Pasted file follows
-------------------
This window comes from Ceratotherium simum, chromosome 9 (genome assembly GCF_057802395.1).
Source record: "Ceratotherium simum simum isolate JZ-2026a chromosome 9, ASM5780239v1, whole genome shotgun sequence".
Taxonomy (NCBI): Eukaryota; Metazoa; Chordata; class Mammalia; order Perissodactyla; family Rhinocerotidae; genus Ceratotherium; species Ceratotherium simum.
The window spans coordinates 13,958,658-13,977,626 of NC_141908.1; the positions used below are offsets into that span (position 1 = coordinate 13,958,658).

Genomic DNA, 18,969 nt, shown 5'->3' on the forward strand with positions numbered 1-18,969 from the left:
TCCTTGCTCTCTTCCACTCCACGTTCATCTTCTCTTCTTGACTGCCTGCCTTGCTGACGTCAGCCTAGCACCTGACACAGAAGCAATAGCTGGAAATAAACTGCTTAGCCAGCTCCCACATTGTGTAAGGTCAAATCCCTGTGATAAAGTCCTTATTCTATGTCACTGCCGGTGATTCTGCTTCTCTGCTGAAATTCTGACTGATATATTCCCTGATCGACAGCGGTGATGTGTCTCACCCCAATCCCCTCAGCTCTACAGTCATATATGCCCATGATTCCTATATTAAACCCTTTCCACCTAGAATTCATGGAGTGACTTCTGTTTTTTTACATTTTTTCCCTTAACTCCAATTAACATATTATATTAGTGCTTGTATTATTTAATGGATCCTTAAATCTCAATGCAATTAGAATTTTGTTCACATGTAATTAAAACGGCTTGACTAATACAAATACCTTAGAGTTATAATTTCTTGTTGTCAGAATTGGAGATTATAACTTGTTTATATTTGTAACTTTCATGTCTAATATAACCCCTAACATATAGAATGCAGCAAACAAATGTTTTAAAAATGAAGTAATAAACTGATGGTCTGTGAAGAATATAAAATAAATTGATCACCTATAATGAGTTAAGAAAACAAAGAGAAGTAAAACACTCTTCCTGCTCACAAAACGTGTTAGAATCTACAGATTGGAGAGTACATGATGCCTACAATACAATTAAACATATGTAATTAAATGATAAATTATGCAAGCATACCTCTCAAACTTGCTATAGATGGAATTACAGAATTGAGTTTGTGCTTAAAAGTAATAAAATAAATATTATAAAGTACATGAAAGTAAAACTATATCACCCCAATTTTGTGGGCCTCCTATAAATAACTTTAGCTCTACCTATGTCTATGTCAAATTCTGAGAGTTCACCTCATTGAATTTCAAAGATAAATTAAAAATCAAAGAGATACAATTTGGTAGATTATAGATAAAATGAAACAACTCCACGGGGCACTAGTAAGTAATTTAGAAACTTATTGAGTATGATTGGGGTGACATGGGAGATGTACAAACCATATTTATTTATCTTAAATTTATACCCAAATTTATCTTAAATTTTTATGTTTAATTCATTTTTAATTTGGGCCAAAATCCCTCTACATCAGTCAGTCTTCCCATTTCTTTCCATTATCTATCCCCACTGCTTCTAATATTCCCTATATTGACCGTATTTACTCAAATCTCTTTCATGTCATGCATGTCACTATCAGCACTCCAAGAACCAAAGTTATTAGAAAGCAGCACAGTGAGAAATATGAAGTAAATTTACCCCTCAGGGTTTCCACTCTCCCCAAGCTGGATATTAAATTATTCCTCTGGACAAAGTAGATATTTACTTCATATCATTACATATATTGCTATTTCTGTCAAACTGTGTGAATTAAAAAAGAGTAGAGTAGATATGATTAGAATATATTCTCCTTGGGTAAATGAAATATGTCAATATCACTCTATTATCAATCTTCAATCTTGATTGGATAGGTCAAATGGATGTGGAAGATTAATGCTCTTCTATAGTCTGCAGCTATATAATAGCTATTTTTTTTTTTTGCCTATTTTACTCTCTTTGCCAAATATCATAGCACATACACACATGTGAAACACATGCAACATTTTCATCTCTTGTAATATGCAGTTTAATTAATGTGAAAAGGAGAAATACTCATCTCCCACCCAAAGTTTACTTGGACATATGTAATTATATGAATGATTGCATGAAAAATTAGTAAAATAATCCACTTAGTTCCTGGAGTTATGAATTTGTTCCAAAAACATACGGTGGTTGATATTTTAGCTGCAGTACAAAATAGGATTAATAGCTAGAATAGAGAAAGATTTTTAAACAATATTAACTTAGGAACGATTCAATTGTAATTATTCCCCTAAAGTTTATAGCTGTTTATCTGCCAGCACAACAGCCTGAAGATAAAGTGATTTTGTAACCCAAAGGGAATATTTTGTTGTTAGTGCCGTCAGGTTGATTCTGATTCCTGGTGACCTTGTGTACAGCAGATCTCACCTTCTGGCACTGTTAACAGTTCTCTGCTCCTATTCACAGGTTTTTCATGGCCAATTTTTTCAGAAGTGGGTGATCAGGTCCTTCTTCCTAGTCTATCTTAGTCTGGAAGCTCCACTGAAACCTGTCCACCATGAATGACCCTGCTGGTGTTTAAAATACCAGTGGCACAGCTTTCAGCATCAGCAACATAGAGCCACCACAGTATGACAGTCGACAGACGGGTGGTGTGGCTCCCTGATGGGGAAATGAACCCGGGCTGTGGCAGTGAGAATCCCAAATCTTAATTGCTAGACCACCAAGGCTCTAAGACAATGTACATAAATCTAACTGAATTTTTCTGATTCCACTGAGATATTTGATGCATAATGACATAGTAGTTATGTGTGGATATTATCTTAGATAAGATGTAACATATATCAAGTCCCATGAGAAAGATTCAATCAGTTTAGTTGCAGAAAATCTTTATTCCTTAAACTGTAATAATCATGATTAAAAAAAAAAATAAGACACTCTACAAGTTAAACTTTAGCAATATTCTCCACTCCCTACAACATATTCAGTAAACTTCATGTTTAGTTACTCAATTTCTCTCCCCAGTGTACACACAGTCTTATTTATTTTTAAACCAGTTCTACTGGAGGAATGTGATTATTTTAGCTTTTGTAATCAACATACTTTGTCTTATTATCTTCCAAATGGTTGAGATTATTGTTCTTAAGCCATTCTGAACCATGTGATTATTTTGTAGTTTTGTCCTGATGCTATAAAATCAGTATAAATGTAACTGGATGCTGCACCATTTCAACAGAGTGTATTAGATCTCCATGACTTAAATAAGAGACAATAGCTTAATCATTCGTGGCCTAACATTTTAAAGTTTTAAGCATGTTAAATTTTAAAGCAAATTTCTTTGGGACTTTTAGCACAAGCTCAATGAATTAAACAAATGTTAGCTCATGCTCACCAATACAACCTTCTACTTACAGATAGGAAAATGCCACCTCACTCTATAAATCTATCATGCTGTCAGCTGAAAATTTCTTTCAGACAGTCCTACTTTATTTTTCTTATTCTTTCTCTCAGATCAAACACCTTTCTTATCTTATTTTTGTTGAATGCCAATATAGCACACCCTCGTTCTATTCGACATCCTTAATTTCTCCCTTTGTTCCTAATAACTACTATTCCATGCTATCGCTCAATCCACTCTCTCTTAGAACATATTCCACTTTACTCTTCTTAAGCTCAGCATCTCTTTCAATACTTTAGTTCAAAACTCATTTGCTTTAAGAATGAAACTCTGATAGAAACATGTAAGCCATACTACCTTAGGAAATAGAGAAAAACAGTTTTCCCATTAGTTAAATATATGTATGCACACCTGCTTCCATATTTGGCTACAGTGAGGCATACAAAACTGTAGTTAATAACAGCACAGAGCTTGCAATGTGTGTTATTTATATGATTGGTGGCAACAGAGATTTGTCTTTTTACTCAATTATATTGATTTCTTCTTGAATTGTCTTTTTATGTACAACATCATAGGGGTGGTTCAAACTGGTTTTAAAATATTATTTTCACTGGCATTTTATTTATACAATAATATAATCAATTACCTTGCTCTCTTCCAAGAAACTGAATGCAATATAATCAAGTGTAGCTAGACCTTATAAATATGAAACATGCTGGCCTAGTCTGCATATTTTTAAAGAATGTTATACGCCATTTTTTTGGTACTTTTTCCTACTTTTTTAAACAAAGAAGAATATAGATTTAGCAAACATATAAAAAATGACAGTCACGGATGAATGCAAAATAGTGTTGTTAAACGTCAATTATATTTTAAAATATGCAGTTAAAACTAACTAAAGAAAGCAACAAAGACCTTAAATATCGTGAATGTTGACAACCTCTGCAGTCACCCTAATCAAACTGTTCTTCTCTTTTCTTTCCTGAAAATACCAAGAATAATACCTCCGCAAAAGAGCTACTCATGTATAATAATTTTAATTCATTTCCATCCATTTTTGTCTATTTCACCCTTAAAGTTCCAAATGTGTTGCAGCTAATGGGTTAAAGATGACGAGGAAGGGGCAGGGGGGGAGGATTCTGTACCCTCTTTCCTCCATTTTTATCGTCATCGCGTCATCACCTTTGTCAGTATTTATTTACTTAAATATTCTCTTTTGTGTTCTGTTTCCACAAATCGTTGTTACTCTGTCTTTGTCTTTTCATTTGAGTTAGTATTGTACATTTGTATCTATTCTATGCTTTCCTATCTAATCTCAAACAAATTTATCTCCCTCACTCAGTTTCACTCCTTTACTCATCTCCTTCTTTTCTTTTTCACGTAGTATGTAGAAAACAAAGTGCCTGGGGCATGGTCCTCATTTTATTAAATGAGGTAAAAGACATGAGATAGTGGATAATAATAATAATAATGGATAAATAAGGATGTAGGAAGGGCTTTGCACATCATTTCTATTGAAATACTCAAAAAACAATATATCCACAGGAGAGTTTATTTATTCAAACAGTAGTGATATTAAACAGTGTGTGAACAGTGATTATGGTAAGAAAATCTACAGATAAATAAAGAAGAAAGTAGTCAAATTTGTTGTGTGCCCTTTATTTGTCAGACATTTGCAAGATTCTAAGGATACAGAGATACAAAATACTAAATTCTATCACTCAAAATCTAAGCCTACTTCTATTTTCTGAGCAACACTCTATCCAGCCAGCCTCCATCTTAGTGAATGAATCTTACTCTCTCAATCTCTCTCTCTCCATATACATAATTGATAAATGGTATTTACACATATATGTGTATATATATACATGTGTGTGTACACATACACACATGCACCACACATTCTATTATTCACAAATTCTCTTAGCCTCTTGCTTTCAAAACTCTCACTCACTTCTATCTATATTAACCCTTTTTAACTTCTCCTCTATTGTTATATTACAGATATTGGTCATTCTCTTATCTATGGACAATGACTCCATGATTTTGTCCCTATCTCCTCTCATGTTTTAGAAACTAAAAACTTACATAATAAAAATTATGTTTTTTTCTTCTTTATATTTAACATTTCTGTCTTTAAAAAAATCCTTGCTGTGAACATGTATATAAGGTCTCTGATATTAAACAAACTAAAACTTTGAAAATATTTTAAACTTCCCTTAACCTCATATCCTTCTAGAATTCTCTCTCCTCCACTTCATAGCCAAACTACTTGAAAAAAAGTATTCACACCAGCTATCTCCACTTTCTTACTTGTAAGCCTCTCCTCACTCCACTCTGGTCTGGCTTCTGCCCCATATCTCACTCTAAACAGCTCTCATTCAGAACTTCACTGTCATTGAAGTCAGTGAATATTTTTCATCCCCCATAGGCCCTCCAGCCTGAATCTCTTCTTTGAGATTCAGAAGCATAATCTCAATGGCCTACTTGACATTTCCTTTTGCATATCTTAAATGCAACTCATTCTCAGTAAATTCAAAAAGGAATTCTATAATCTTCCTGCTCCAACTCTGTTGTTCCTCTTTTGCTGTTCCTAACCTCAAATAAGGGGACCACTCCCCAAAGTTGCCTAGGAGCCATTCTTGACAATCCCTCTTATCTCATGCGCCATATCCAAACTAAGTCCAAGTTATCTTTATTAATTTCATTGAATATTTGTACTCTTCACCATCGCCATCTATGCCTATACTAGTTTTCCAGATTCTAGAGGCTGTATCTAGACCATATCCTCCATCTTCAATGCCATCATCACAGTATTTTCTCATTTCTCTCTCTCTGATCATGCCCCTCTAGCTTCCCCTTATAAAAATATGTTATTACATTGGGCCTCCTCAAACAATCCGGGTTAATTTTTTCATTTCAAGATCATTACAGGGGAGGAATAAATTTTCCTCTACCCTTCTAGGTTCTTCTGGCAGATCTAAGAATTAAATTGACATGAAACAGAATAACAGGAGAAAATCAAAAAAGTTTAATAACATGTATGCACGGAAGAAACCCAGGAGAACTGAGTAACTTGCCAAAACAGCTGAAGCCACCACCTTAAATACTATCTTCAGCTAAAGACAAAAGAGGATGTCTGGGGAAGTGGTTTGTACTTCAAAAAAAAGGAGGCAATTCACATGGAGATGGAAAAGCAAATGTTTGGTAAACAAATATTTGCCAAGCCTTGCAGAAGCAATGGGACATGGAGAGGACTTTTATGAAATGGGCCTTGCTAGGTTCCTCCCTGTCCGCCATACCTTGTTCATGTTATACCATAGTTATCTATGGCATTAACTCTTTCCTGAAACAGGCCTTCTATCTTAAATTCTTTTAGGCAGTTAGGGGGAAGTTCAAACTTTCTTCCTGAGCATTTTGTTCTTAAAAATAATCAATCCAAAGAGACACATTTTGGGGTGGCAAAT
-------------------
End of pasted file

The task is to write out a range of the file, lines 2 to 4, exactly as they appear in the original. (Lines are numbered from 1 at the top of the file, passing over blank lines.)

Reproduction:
Source record: "Ceratotherium simum simum isolate JZ-2026a chromosome 9, ASM5780239v1, whole genome shotgun sequence".
Taxonomy (NCBI): Eukaryota; Metazoa; Chordata; class Mammalia; order Perissodactyla; family Rhinocerotidae; genus Ceratotherium; species Ceratotherium simum.
The window spans coordinates 13,958,658-13,977,626 of NC_141908.1; the positions used below are offsets into that span (position 1 = coordinate 13,958,658).